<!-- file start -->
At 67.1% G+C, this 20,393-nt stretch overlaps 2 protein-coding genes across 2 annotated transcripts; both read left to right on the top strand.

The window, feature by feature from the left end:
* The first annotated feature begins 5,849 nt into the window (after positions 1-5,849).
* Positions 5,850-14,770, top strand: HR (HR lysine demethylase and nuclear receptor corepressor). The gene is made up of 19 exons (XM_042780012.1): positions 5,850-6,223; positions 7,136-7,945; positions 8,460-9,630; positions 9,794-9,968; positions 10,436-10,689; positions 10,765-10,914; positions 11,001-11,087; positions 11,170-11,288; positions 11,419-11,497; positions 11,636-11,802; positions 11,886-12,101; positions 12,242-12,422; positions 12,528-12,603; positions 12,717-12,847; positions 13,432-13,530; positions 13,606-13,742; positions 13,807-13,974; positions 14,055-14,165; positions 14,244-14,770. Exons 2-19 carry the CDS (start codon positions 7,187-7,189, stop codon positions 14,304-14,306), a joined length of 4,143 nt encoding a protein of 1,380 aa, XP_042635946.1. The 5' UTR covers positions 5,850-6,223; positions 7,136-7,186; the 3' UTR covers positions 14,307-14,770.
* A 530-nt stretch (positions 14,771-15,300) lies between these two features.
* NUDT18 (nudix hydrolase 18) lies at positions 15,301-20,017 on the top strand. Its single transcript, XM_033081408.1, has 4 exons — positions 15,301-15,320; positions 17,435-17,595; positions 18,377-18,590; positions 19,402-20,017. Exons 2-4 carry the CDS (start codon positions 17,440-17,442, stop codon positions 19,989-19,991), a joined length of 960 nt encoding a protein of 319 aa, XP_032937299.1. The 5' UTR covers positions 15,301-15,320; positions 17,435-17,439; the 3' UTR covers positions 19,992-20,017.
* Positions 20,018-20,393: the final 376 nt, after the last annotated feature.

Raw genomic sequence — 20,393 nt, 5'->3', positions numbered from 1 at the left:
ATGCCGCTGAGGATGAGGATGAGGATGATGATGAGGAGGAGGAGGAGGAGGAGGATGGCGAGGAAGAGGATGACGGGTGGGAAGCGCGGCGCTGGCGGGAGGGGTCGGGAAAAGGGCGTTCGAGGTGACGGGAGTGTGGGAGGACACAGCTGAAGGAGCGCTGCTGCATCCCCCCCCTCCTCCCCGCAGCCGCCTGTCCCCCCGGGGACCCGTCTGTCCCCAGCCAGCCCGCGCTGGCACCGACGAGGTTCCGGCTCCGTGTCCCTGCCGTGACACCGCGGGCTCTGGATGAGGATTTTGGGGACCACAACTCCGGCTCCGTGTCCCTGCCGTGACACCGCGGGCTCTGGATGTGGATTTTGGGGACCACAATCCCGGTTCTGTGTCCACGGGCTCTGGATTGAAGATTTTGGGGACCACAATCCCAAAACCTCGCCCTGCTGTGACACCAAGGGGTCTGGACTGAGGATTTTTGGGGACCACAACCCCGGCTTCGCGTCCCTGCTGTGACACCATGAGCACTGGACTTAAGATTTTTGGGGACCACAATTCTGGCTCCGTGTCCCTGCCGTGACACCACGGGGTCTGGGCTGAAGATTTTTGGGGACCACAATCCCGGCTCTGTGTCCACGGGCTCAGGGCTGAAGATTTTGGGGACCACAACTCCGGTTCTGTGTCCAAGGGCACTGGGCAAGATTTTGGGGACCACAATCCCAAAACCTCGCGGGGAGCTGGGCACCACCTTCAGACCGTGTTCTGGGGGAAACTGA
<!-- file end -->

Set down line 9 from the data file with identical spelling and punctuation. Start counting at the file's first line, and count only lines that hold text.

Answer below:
ATGCCGCTGAGGATGAGGATGAGGATGATGATGAGGAGGAGGAGGAGGAGGAGGATGGCGAGGAAGAGGATGACGGGTGGGAAGCGCGGCGCTGGCGGGAGGGGTCGGGAAAAGGGCGTTCGAGGTGACGGGAGTGTGGGAGGACACAGCTGAAGGAGCGCTGCTGCATCCCCCCCCTCCTCCCCGCAGCCGCCTGTCCCCCCGGGGACCCGTCTGTCCCCAGCCAGCCCGCGCTGGCACCGACGAGGTTCCGGCTCCGTGTCCCTGCCGTGACACCGCGGGCTCTGGATGAGGATTTTGGGGACCACAACTCCGGCTCCGTGTCCCTGCCGTGACACCGCGGGCTCTGGATGTGGATTTTGGGGACCACAATCCCGGTTCTGTGTCCACGGGCTCTGGATTGAAGATTTTGGGGACCACAATCCCAAAACCTCGCCCTGCTGTGACACCAAGGGGTCTGGACTGAGGATTTTTGGGGACCACAACCCCGGCTTCGCGTCCCTGCTGTGACACCATGAGCACTGGACTTAAGATTTTTGGGGACCACAATTCTGGCTCCGTGTCCCTGCCGTGACACCACGGGGTCTGGGCTGAAGATTTTTGGGGACCACAATCCCGGCTCTGTGTCCACGGGCTCAGGGCTGAAGATTTTGGGGACCACAACTCCGGTTCTGTGTCCAAGGGCACTGGGCAAGATTTTGGGGACCACAATCCCAAAACCTCGCGGGGAGCTGGGCACCACCTTCAGACCGTGTTCTGGGGGAAACTGA